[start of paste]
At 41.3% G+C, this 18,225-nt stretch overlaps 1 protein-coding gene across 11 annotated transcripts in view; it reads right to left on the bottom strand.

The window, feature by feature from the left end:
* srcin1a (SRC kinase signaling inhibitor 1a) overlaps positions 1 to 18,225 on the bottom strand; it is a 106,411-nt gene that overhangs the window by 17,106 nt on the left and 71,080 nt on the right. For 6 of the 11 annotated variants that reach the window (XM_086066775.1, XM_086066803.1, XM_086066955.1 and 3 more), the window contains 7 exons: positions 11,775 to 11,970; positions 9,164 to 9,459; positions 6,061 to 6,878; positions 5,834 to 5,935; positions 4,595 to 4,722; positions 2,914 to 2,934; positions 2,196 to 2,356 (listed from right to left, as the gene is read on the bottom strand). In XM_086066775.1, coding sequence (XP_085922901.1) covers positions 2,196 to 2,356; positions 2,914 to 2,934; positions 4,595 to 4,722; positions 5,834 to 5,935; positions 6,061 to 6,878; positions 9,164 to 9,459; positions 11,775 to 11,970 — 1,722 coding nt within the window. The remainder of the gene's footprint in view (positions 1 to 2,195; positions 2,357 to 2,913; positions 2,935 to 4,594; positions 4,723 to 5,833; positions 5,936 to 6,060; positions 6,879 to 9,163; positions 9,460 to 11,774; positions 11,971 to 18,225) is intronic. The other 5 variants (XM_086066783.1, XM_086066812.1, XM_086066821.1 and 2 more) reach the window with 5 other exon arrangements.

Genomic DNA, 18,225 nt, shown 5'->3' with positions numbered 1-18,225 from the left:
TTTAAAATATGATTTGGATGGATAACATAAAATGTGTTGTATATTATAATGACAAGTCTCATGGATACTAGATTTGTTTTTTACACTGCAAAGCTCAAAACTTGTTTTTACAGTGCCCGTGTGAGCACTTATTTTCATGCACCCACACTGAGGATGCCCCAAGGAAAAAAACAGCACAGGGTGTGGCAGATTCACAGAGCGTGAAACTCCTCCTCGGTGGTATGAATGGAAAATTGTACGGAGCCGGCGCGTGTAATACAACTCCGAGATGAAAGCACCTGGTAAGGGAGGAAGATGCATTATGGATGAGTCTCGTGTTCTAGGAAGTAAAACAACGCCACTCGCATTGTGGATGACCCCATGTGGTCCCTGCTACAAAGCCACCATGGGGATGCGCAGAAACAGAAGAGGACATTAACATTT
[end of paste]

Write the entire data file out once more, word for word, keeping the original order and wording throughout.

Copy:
At 41.3% G+C, this 18,225-nt stretch overlaps 1 protein-coding gene across 11 annotated transcripts in view; it reads right to left on the bottom strand.

The window, feature by feature from the left end:
* srcin1a (SRC kinase signaling inhibitor 1a) overlaps positions 1 to 18,225 on the bottom strand; it is a 106,411-nt gene that overhangs the window by 17,106 nt on the left and 71,080 nt on the right. For 6 of the 11 annotated variants that reach the window (XM_086066775.1, XM_086066803.1, XM_086066955.1 and 3 more), the window contains 7 exons: positions 11,775 to 11,970; positions 9,164 to 9,459; positions 6,061 to 6,878; positions 5,834 to 5,935; positions 4,595 to 4,722; positions 2,914 to 2,934; positions 2,196 to 2,356 (listed from right to left, as the gene is read on the bottom strand). In XM_086066775.1, coding sequence (XP_085922901.1) covers positions 2,196 to 2,356; positions 2,914 to 2,934; positions 4,595 to 4,722; positions 5,834 to 5,935; positions 6,061 to 6,878; positions 9,164 to 9,459; positions 11,775 to 11,970 — 1,722 coding nt within the window. The remainder of the gene's footprint in view (positions 1 to 2,195; positions 2,357 to 2,913; positions 2,935 to 4,594; positions 4,723 to 5,833; positions 5,936 to 6,060; positions 6,879 to 9,163; positions 9,460 to 11,774; positions 11,971 to 18,225) is intronic. The other 5 variants (XM_086066783.1, XM_086066812.1, XM_086066821.1 and 2 more) reach the window with 5 other exon arrangements.

Genomic DNA, 18,225 nt, shown 5'->3' with positions numbered 1-18,225 from the left:
TTTAAAATATGATTTGGATGGATAACATAAAATGTGTTGTATATTATAATGACAAGTCTCATGGATACTAGATTTGTTTTTTACACTGCAAAGCTCAAAACTTGTTTTTACAGTGCCCGTGTGAGCACTTATTTTCATGCACCCACACTGAGGATGCCCCAAGGAAAAAAACAGCACAGGGTGTGGCAGATTCACAGAGCGTGAAACTCCTCCTCGGTGGTATGAATGGAAAATTGTACGGAGCCGGCGCGTGTAATACAACTCCGAGATGAAAGCACCTGGTAAGGGAGGAAGATGCATTATGGATGAGTCTCGTGTTCTAGGAAGTAAAACAACGCCACTCGCATTGTGGATGACCCCATGTGGTCCCTGCTACAAAGCCACCATGGGGATGCGCAGAAACAGAAGAGGACATTAACATTT